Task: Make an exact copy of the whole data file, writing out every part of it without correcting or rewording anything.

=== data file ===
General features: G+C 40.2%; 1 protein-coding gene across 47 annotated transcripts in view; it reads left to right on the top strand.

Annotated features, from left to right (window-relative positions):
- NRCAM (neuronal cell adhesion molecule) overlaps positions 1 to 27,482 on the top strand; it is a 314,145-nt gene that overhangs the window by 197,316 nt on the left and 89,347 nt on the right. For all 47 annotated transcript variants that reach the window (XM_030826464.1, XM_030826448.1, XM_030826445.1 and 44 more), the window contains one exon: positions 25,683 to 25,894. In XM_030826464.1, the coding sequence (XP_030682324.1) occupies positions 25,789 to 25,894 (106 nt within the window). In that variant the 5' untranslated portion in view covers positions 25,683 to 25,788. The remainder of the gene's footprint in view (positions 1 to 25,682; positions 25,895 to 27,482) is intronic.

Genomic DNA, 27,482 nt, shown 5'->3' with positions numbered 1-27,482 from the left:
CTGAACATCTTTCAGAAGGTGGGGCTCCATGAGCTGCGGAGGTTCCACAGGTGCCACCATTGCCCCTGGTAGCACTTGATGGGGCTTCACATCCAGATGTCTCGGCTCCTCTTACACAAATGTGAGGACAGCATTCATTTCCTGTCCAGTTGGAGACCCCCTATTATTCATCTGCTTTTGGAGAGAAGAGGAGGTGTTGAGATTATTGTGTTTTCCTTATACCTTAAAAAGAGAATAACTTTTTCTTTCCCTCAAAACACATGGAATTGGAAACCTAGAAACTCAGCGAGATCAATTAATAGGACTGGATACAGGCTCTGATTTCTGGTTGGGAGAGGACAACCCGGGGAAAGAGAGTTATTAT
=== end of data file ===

General features: G+C 40.2%; 1 protein-coding gene across 47 annotated transcripts in view; it reads left to right on the top strand.

Annotated features, from left to right (window-relative positions):
- NRCAM (neuronal cell adhesion molecule) overlaps positions 1 to 27,482 on the top strand; it is a 314,145-nt gene that overhangs the window by 197,316 nt on the left and 89,347 nt on the right. For all 47 annotated transcript variants that reach the window (XM_030826464.1, XM_030826448.1, XM_030826445.1 and 44 more), the window contains one exon: positions 25,683 to 25,894. In XM_030826464.1, the coding sequence (XP_030682324.1) occupies positions 25,789 to 25,894 (106 nt within the window). In that variant the 5' untranslated portion in view covers positions 25,683 to 25,788. The remainder of the gene's footprint in view (positions 1 to 25,682; positions 25,895 to 27,482) is intronic.

Genomic DNA, 27,482 nt, shown 5'->3' with positions numbered 1-27,482 from the left:
CTGAACATCTTTCAGAAGGTGGGGCTCCATGAGCTGCGGAGGTTCCACAGGTGCCACCATTGCCCCTGGTAGCACTTGATGGGGCTTCACATCCAGATGTCTCGGCTCCTCTTACACAAATGTGAGGACAGCATTCATTTCCTGTCCAGTTGGAGACCCCCTATTATTCATCTGCTTTTGGAGAGAAGAGGAGGTGTTGAGATTATTGTGTTTTCCTTATACCTTAAAAAGAGAATAACTTTTTCTTTCCCTCAAAACACATGGAATTGGAAACCTAGAAACTCAGCGAGATCAATTAATAGGACTGGATACAGGCTCTGATTTCTGGTTGGGAGAGGACAACCCGGGGAAAGAGAGTTATTAT